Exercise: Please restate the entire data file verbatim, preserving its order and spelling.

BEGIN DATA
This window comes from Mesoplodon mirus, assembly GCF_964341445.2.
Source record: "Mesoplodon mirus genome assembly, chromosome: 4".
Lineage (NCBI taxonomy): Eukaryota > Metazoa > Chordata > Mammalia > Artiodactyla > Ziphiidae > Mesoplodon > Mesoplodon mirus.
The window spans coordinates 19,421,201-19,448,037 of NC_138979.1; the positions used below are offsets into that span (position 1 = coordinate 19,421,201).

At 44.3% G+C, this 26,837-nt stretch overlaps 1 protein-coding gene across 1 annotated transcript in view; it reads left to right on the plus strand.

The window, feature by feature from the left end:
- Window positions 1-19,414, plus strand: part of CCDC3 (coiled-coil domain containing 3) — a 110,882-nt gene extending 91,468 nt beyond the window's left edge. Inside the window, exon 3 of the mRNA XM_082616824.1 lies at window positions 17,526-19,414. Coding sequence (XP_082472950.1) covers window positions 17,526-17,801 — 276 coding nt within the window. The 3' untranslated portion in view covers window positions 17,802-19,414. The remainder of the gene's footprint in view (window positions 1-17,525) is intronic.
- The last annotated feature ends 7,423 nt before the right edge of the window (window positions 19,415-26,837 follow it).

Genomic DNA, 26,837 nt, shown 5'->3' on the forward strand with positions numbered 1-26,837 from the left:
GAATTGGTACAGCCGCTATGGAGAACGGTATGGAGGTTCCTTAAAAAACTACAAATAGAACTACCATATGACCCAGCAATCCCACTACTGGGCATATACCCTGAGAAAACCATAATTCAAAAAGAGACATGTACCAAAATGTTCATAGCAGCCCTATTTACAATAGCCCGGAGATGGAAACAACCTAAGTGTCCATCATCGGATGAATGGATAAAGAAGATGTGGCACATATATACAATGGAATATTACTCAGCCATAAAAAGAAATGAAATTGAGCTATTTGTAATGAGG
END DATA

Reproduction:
This window comes from Mesoplodon mirus, assembly GCF_964341445.2.
Source record: "Mesoplodon mirus genome assembly, chromosome: 4".
Lineage (NCBI taxonomy): Eukaryota > Metazoa > Chordata > Mammalia > Artiodactyla > Ziphiidae > Mesoplodon > Mesoplodon mirus.
The window spans coordinates 19,421,201-19,448,037 of NC_138979.1; the positions used below are offsets into that span (position 1 = coordinate 19,421,201).

At 44.3% G+C, this 26,837-nt stretch overlaps 1 protein-coding gene across 1 annotated transcript in view; it reads left to right on the plus strand.

The window, feature by feature from the left end:
- Window positions 1-19,414, plus strand: part of CCDC3 (coiled-coil domain containing 3) — a 110,882-nt gene extending 91,468 nt beyond the window's left edge. Inside the window, exon 3 of the mRNA XM_082616824.1 lies at window positions 17,526-19,414. Coding sequence (XP_082472950.1) covers window positions 17,526-17,801 — 276 coding nt within the window. The 3' untranslated portion in view covers window positions 17,802-19,414. The remainder of the gene's footprint in view (window positions 1-17,525) is intronic.
- The last annotated feature ends 7,423 nt before the right edge of the window (window positions 19,415-26,837 follow it).

Genomic DNA, 26,837 nt, shown 5'->3' on the forward strand with positions numbered 1-26,837 from the left:
GAATTGGTACAGCCGCTATGGAGAACGGTATGGAGGTTCCTTAAAAAACTACAAATAGAACTACCATATGACCCAGCAATCCCACTACTGGGCATATACCCTGAGAAAACCATAATTCAAAAAGAGACATGTACCAAAATGTTCATAGCAGCCCTATTTACAATAGCCCGGAGATGGAAACAACCTAAGTGTCCATCATCGGATGAATGGATAAAGAAGATGTGGCACATATATACAATGGAATATTACTCAGCCATAAAAAGAAATGAAATTGAGCTATTTGTAATGAGG